The 2026 World Cup co-hosts the United States, Mexico and Canada for what will be a super-sized global soccer showcase with more games and travel – and much more beer.
After controversially awarding 2022 host duties to Qatar, a country smaller than the state of Connecticut, soccer’s governing body FIFA is going big in 2026, increasing the number of teams from 32 to 48 with games over three nations and as many time zones.
The last time Mexico (1986) and the United States (1994) hosted a World Cup there were 24 teams.
With 16 cities across the United States, Canada and Mexico staging matches, the logistics will be mind-boggling even before adding in 48 team training bases.
The 2026 tournament will return to its traditional summer window after being played in November and December in Qatar to avoid searing June and July temperatures. Most of the competition will be in the United States, which will see 11 cities from New York to Los Angeles get 60 of the 80 matches, including the quarter-finals, semi-finals and final.
Mexico City, Guadalajara and Monterrey are the Mexico venues with Toronto and Vancouver getting Canadian hosting responsibilities.
While the Qatar World Cup was at times overshadowed by the Gulf state’s treatment of migrant labour and its approach to LGBTQ rights and other restrictive social laws, FIFA chief Gianni Infantino heaped praise on the action on the pitch, describing the group stage as the best ever.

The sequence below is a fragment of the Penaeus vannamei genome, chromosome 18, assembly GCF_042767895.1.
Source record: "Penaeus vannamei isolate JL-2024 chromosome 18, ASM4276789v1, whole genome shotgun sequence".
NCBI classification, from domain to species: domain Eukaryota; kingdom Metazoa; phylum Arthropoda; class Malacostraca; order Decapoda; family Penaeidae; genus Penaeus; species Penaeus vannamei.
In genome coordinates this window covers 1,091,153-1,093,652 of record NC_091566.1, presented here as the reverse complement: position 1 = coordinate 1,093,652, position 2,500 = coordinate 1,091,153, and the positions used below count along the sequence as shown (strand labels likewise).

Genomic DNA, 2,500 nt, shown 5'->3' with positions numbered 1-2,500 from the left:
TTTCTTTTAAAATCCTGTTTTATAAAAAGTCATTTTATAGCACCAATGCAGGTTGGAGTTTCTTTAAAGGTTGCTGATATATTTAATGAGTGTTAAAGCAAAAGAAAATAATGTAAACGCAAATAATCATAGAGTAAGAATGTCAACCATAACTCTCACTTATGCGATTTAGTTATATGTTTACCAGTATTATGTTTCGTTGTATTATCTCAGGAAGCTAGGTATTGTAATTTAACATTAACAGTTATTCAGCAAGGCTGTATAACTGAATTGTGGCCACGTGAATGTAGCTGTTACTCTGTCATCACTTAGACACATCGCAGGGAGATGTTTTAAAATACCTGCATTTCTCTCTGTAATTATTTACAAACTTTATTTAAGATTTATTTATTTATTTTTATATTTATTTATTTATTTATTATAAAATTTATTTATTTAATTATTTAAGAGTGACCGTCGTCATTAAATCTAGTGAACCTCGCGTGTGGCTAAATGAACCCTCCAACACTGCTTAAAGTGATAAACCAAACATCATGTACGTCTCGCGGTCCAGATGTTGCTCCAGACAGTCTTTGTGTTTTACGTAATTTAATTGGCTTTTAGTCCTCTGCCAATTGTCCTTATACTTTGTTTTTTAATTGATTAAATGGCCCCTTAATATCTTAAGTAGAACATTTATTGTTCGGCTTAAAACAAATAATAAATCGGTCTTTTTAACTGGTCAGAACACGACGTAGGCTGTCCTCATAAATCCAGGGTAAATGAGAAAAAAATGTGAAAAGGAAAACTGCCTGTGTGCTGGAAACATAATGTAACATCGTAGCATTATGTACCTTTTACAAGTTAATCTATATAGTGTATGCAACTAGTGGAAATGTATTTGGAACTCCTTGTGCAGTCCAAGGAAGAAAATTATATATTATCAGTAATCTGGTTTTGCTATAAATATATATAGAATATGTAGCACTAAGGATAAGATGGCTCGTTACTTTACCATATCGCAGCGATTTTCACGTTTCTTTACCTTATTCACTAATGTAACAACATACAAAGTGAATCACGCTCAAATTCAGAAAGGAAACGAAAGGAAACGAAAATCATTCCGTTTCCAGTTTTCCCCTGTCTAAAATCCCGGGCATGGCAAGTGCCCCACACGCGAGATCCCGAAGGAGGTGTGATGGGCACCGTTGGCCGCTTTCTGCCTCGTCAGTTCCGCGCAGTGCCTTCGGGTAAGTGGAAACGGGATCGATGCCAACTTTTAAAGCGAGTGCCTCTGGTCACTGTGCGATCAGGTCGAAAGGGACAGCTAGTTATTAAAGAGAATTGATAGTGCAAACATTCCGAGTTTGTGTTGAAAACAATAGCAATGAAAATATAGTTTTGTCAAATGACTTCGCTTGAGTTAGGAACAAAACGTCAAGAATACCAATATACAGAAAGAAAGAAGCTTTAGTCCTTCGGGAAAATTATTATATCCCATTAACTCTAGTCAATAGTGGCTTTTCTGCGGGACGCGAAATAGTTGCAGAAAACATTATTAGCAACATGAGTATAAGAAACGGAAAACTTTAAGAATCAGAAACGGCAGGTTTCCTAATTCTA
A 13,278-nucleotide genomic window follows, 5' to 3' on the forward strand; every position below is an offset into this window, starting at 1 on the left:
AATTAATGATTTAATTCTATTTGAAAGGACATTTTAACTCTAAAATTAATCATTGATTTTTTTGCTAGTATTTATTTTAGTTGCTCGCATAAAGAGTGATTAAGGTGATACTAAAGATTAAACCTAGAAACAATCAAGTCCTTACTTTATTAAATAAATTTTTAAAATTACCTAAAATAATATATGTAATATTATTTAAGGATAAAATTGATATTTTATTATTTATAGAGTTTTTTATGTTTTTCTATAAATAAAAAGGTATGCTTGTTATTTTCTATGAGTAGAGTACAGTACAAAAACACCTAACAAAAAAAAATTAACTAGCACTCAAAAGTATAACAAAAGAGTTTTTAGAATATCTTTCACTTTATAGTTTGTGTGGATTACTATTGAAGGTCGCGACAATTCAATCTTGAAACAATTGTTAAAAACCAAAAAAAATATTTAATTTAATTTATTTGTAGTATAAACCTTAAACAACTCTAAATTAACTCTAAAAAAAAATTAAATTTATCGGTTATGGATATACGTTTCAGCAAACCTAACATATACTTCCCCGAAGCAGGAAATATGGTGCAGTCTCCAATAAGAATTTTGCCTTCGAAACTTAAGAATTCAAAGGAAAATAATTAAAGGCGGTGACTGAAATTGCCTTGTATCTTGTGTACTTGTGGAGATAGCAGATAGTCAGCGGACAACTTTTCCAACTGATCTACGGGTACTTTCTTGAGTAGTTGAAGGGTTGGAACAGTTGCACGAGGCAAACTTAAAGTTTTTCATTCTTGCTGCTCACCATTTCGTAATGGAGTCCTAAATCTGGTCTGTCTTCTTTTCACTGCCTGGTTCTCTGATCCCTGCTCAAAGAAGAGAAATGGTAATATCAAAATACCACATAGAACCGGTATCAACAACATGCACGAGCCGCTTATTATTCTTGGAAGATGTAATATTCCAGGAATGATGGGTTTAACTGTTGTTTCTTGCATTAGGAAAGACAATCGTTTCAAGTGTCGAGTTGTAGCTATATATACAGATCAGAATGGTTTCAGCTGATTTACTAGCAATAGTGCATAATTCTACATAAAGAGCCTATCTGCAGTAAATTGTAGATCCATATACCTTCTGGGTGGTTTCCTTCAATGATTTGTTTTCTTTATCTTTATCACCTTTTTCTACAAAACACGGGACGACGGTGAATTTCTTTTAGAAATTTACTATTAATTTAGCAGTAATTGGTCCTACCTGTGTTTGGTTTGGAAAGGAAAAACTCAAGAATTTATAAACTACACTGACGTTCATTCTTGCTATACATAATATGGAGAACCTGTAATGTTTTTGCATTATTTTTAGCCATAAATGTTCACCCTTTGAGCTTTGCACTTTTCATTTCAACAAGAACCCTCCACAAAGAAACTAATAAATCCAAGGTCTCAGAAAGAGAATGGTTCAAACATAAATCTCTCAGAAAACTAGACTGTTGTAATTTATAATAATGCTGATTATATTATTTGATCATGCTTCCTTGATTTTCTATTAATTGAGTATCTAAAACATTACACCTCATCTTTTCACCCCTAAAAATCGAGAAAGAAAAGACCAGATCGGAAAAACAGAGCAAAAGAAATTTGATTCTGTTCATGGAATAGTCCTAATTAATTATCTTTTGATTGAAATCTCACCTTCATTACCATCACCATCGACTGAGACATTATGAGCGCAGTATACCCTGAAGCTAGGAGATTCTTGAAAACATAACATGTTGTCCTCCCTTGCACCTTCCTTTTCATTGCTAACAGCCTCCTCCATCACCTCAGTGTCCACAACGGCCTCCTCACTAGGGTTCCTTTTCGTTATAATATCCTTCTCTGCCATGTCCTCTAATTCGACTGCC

‘Surprises from Asia and Africa’
That tried and tested format of eight groups of four teams, which has kept hundreds of millions of fans enthralled, could be ripped up for 2026 as FIFA considers plans to have 16 groups of three teams in the first phase.
More teams will mean more surprises, like Saudi Arabia beating Argentina in their group opener, says Juergen Klinsmann, who won a World Cup with Germany and later coached the U.S. men’s national team.
“We are going to see more surprises coming from Africa and Asia in the (2026) tournament,” Klinsmann, the head of FIFA’s technical group, told reporters in Qatar.
The 32-team World Cup in Qatar has a total of 64 matches, completed in 29 days, and, for now, the 2026 finals will be 80 games over 32 days.
With four-team groups, there would be 104 matches, requiring at least an extra week.
More matches, however, would mean more television rights money and, as the World Cup brings in some 90% of FIFA’s revenue, its leaders will be tempted.
The World Cup in Qatar has earned $7.5 billion in rights and sponsorship revenue, one billion more than the 2018 finals in Russia, FIFA said last month.
One sponsor almost certainly looking forward to 2026 is Budweiser, the official beer of the World Cup, who had the taps at stadiums turned off by Qatari officials just days before the start.
The first World Cup held in a conservative Muslim country with strict controls on alcohol, it was a challenge to find beer or alcohol in Qatar and when you did it was expensive.
But in 2026 the taps will be flowing at 20 stadiums along with fan zones packed with thirsty supporters.
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